[Numpy-discussion] Arrays with aliased elements?

Robert Kern robert.kern at gmail.com
Sat Jan 1 21:08:05 EST 2011


On Sat, Jan 1, 2011 at 19:42, Enzo Michelangeli <enzomich at gmail.com> wrote:
> Is there any way, not involving compilation of C code, to define ndarrays
> where some rows or columns share the same data buffers? For example,
> something built by a hypothetical variant of the np.repeat() function, such
> that, if a = array([2,3]), calling:
>
>   b = np.aliasedrepeat(x, [1, 2], axis=0)
>
> would return in b:
>
>   array([[2, 3],
>          [2, 3],
>          [2, 3]])
>
> ...with the understanding that the three rows would actually share the same
> data, so setting e.g.:
>
>   b[0,1] = 5
>
> ...would change b into:
>
>   array([[2, 5],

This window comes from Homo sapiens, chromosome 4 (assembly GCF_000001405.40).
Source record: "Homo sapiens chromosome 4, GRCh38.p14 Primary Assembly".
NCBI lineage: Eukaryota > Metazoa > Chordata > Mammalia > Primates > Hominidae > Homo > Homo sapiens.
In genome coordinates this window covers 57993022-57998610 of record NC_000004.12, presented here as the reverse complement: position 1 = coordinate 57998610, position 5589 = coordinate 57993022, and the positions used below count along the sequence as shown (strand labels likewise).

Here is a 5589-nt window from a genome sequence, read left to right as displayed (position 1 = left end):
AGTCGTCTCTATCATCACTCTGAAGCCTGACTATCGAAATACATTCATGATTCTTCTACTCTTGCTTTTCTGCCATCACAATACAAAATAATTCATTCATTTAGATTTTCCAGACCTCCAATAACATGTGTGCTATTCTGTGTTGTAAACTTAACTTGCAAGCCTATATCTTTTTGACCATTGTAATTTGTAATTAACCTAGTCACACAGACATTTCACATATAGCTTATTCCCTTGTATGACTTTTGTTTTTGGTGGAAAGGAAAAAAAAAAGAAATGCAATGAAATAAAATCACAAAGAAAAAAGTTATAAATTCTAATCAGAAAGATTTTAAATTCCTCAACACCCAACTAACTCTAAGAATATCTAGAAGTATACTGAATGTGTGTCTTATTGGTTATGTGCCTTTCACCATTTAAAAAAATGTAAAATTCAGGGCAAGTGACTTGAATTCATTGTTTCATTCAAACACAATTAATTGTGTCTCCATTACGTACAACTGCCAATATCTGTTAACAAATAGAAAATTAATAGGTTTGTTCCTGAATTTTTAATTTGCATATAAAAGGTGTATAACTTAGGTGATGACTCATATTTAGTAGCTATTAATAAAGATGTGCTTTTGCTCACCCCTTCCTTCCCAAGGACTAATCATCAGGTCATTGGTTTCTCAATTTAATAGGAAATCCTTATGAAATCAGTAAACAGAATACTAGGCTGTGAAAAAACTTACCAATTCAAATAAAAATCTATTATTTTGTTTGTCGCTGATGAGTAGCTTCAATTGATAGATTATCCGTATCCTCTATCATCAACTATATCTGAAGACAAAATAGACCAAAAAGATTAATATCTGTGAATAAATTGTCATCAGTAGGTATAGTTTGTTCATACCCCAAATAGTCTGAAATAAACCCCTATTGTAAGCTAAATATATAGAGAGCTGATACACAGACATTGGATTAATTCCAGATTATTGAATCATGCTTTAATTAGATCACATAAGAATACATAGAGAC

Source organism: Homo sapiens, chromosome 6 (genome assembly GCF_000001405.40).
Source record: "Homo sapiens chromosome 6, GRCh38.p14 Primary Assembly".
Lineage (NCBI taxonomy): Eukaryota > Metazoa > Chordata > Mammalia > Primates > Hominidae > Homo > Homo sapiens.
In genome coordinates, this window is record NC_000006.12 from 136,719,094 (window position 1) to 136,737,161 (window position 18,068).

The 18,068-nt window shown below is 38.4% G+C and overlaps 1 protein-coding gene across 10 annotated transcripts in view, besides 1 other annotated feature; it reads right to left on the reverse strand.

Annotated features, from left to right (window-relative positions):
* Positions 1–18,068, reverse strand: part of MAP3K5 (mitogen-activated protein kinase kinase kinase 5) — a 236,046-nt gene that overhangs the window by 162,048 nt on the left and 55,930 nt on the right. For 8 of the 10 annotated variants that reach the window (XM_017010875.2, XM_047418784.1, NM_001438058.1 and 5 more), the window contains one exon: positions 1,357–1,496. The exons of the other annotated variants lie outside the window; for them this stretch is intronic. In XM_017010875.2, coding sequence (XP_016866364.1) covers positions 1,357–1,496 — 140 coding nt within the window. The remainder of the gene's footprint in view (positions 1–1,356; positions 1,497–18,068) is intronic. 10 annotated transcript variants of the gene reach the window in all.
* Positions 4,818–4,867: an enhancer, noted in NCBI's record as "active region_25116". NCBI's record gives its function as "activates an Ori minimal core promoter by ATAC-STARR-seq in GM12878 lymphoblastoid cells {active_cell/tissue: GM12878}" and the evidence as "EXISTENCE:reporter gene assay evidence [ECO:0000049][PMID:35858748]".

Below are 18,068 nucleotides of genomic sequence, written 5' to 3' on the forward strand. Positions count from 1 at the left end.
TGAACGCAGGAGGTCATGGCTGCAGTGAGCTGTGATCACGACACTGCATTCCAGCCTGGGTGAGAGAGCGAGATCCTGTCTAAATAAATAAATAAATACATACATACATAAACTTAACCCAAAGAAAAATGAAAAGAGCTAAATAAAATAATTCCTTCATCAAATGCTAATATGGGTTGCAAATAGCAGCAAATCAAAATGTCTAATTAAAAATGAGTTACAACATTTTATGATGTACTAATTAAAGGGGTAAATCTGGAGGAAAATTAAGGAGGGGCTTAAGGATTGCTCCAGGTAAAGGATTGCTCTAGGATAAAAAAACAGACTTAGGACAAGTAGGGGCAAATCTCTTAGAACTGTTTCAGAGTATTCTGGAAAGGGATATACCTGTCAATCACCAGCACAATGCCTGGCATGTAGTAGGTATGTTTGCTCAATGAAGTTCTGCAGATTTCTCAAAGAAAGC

>          [2, 5],
>          [2, 5]])
>
> In other words, something with a behaviour similar to a list of lists:
>
>>>> a = [2,3]
>>>> b = [a,a,a]
>>>> b
> [[2, 3], [2, 3], [2, 3]]
>>>> b[0][1] = 5
>>>> b
> [[2, 5], [2, 5], [2, 5]]
>
> This would save memory (and time spent in unnecessary copying) in some
> applications with large arrays, and would allow to cope with the current
> inability of weave.blitz to understand broadcasting rules, e.g. for
> calculating outer products (I mentioned this in a previous thread).

See numpy.lib.stride_tricks for tools to do this, specifically the
as_strided() function. See numpy.broadcast_arrays() for the latter
functionality.

http://docs.scipy.org/doc/numpy/reference/generated/numpy.broadcast_arrays.html

-- 
Robert Kern

"I have come to believe that the whole world is an enigma, a harmless
enigma that is made terrible by our own mad attempt to interpret it as
though it had an underlying truth."
  -- Umberto Eco



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